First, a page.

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Rutgers becomes first US college to make Covid jabs mandatory for students

Not long after Connecticut, California and a handful of other states announced plans to move up the start date for when all adults will be eligible to receive the COVID vaccine in the US, Rutgers, the largest public university in the state of New Jersey, became the first public school in the US to announce that students wouldn’t be allowed back to campus in the fall unless they had been fully vaccinated.

Administrators said President Joe Biden’s mandate for everyone to be eligible for a vaccine by May, made during the president’s first official press conference yesterday, should give students plenty of time to get their shots, UPI reports.

“We are committed to health and safety for all members of our community, and adding COVID-19 vaccination to our student immunization requirements will help provide a safer and more robust college experience for our students,” Rutgers President Jonathan Holloway said in a statement.

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“Vaccination is key to stopping the current pandemic,” Brian Strom, chancellor of Rutgers Biomedical and Health Sciences, said.

Notably, the university added that students with religious or medical exemptions would be allowed to attend classes without the vaccine.

Of course, students who opt to continue taking classes online won’t be bound by the mandate. “An effective vaccination program is a continuation of Rutgers’ commitment to health and safety for all members of our community of more than 71,000 students, the cities we are in and the communities we serve throughout New Jersey,” Rutgers Chief Operating Officer Antonio Calcado added.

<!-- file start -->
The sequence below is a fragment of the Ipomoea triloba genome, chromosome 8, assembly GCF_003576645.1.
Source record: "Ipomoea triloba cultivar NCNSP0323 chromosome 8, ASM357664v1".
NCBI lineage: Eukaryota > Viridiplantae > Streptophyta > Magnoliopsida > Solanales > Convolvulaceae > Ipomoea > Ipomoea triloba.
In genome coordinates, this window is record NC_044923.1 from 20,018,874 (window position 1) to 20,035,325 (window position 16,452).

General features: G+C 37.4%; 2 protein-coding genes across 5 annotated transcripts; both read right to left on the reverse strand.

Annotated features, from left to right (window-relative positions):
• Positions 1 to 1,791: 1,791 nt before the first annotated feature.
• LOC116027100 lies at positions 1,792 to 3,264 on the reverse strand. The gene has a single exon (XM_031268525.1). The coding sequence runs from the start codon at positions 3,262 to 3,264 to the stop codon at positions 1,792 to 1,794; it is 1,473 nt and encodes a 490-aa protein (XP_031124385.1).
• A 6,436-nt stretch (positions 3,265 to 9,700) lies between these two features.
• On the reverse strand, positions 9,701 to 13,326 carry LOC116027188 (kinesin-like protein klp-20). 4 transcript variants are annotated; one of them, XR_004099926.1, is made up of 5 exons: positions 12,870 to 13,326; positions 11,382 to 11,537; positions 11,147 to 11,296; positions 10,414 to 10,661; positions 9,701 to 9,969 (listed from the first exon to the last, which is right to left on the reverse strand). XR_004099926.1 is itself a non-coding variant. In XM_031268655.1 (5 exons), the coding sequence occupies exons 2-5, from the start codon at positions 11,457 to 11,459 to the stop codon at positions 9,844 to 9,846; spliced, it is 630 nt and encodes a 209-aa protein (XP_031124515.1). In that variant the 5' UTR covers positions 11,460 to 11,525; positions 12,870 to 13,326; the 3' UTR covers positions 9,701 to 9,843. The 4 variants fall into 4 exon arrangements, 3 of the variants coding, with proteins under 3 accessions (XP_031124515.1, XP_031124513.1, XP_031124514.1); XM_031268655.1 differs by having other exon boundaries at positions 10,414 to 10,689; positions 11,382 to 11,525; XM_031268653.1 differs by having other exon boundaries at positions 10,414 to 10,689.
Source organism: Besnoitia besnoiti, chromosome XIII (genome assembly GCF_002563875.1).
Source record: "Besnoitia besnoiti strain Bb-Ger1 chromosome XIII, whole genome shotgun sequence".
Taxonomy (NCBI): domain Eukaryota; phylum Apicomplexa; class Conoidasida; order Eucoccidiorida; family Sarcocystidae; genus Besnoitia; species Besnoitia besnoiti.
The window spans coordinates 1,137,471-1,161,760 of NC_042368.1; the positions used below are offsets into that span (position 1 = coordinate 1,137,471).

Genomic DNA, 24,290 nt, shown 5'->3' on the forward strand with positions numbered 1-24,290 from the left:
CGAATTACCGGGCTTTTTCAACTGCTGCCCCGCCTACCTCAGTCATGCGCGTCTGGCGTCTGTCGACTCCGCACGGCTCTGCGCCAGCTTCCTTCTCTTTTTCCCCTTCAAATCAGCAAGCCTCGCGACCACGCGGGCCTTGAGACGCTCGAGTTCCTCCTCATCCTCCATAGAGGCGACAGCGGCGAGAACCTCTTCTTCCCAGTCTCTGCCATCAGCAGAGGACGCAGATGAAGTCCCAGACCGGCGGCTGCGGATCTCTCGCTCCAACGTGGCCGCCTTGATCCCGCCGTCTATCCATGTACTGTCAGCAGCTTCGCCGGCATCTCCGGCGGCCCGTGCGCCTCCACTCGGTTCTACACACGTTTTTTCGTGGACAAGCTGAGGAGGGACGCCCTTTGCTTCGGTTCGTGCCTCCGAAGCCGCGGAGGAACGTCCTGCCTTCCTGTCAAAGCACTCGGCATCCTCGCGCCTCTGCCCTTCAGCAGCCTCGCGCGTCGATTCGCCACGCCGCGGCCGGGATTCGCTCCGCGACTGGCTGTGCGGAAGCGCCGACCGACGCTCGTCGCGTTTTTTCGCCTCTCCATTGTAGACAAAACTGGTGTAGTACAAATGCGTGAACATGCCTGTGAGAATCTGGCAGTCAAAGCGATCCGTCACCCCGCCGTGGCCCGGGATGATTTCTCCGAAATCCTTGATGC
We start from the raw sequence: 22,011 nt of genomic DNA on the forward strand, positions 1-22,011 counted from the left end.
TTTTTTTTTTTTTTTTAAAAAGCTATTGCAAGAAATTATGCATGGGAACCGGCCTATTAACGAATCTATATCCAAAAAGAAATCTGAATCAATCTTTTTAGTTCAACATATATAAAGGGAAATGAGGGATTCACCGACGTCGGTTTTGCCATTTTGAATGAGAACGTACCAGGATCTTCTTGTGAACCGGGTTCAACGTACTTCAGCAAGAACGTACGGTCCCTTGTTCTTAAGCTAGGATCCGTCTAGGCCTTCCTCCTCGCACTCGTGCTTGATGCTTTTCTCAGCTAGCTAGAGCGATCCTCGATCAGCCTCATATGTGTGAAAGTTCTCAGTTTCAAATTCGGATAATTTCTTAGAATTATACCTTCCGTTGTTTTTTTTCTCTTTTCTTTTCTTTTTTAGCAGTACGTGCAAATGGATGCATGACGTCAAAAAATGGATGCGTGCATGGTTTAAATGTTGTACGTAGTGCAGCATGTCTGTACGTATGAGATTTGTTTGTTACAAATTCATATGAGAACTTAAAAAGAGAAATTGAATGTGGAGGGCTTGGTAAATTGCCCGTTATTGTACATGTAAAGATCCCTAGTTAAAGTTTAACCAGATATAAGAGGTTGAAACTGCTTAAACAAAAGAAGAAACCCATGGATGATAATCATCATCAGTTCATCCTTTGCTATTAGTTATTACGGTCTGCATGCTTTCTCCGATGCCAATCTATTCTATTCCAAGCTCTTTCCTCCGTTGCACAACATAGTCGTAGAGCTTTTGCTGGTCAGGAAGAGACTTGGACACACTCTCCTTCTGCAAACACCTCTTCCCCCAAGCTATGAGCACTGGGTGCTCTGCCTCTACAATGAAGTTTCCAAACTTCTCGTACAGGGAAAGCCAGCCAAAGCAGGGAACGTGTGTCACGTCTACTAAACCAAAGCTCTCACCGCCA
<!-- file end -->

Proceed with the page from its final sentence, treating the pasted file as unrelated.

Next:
Some criticized the university’s decision to grant staff, from groundskeepers to professors, an exemption to the ruling, saying they won’t be required to be vaccinated in order to teach (although, since professors are generally older than students, they would in theory have had more time to get the jab). Still, they will be “strongly encouraged” to receive it.

For Rutgers students wondering when they might be eligible, the NYT has published a summary of recent announcements from US states that are accelerating the expansion of eligibility, in keeping with President Biden’s push to get 200MM doses into American arms by the end of his first 100 days.

Governors across the United States are speeding up eligibility for coronavirus vaccines as the number of new cases nationally plateaus, adding more urgency to vaccination efforts.

California will open up vaccine eligibility on April 1 to any resident who is 50 or older, and will expand that to residents 16 or older on April 15, state officials announced on Thursday, saying they could do so because of increasing supplies of vaccine from the federal government. And Gov. Ron DeSantis of Florida announced that any state resident who is 40 or older would be eligible starting on Monday, and that the minimum age would drop to 18 on April 5.

In Connecticut, which is among the most-vaccinated states in the country, Gov. Ned Lamont said Thursday that all residents 16 and above would be eligible beginning April 1. New Hampshire will make shots available to all residents 16 and older starting April 2, and North Carolina on April 7. In Rhode Island, Gov. Dan McKee said the state was on track to make vaccines available to all residents over 16 by April 19.

Gov. Andy Beshear of Kentucky said the state would open vaccinations to those 40 and older starting Monday, adding that a mask mandate would stay in place for at least another 30 days. And in Minnesota, Gov. Tim Walz is expected to announce on Friday that all residents over the age of 16 will be eligible starting March 30.

Meanwhile, New Jersey announced Friday that it would lower minimum age to 55 as of April 5, meaning it’s running behind some of its neighbors.

As we wait to see whether more schools will follow Rutgers’ lead, many Americans are wondering whether employers will impose similar requirements. Dr. Scott Gottlieb told CNBC in a Friday morning interview that he doesn’t expect employers. But while they might not explicitly mandate vaccination, Dr. Gottlieb believes they will find ways to incentivize employees to get it done.

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